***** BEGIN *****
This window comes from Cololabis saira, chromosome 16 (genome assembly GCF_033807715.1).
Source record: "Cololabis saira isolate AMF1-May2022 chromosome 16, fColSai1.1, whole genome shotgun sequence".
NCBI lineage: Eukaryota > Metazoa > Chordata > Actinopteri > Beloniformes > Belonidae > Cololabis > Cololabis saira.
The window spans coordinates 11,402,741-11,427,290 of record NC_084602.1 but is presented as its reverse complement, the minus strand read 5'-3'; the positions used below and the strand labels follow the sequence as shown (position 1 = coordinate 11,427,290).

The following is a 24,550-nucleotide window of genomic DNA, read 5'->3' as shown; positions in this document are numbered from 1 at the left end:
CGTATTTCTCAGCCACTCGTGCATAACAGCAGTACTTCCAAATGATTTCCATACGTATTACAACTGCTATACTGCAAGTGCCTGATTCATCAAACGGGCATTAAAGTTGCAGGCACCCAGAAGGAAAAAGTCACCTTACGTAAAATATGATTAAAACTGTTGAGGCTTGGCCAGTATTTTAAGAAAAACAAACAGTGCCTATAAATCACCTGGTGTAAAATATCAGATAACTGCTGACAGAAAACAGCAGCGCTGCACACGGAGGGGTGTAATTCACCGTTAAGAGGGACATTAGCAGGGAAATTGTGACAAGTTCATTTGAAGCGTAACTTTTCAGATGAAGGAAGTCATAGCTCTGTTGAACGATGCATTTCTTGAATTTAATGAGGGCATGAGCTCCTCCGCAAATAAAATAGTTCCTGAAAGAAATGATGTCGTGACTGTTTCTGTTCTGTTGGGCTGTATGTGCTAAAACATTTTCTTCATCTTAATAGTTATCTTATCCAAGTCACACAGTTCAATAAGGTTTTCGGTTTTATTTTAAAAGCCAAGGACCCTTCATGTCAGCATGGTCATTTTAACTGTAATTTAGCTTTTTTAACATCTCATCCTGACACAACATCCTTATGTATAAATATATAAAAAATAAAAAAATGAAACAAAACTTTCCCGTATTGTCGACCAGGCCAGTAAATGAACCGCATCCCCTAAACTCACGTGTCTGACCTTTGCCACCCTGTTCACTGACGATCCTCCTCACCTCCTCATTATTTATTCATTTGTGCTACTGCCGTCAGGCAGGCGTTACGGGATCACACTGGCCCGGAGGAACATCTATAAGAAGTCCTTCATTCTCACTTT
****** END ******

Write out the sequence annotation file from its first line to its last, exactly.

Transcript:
This window comes from Cololabis saira, chromosome 16 (genome assembly GCF_033807715.1).
Source record: "Cololabis saira isolate AMF1-May2022 chromosome 16, fColSai1.1, whole genome shotgun sequence".
NCBI lineage: Eukaryota > Metazoa > Chordata > Actinopteri > Beloniformes > Belonidae > Cololabis > Cololabis saira.
The window spans coordinates 11,402,741-11,427,290 of record NC_084602.1 but is presented as its reverse complement, the minus strand read 5'-3'; the positions used below and the strand labels follow the sequence as shown (position 1 = coordinate 11,427,290).

The following is a 24,550-nucleotide window of genomic DNA, read 5'->3' as shown; positions in this document are numbered from 1 at the left end:
CGTATTTCTCAGCCACTCGTGCATAACAGCAGTACTTCCAAATGATTTCCATACGTATTACAACTGCTATACTGCAAGTGCCTGATTCATCAAACGGGCATTAAAGTTGCAGGCACCCAGAAGGAAAAAGTCACCTTACGTAAAATATGATTAAAACTGTTGAGGCTTGGCCAGTATTTTAAGAAAAACAAACAGTGCCTATAAATCACCTGGTGTAAAATATCAGATAACTGCTGACAGAAAACAGCAGCGCTGCACACGGAGGGGTGTAATTCACCGTTAAGAGGGACATTAGCAGGGAAATTGTGACAAGTTCATTTGAAGCGTAACTTTTCAGATGAAGGAAGTCATAGCTCTGTTGAACGATGCATTTCTTGAATTTAATGAGGGCATGAGCTCCTCCGCAAATAAAATAGTTCCTGAAAGAAATGATGTCGTGACTGTTTCTGTTCTGTTGGGCTGTATGTGCTAAAACATTTTCTTCATCTTAATAGTTATCTTATCCAAGTCACACAGTTCAATAAGGTTTTCGGTTTTATTTTAAAAGCCAAGGACCCTTCATGTCAGCATGGTCATTTTAACTGTAATTTAGCTTTTTTAACATCTCATCCTGACACAACATCCTTATGTATAAATATATAAAAAATAAAAAAATGAAACAAAACTTTCCCGTATTGTCGACCAGGCCAGTAAATGAACCGCATCCCCTAAACTCACGTGTCTGACCTTTGCCACCCTGTTCACTGACGATCCTCCTCACCTCCTCATTATTTATTCATTTGTGCTACTGCCGTCAGGCAGGCGTTACGGGATCACACTGGCCCGGAGGAACATCTATAAGAAGTCCTTCATTCTCACTTT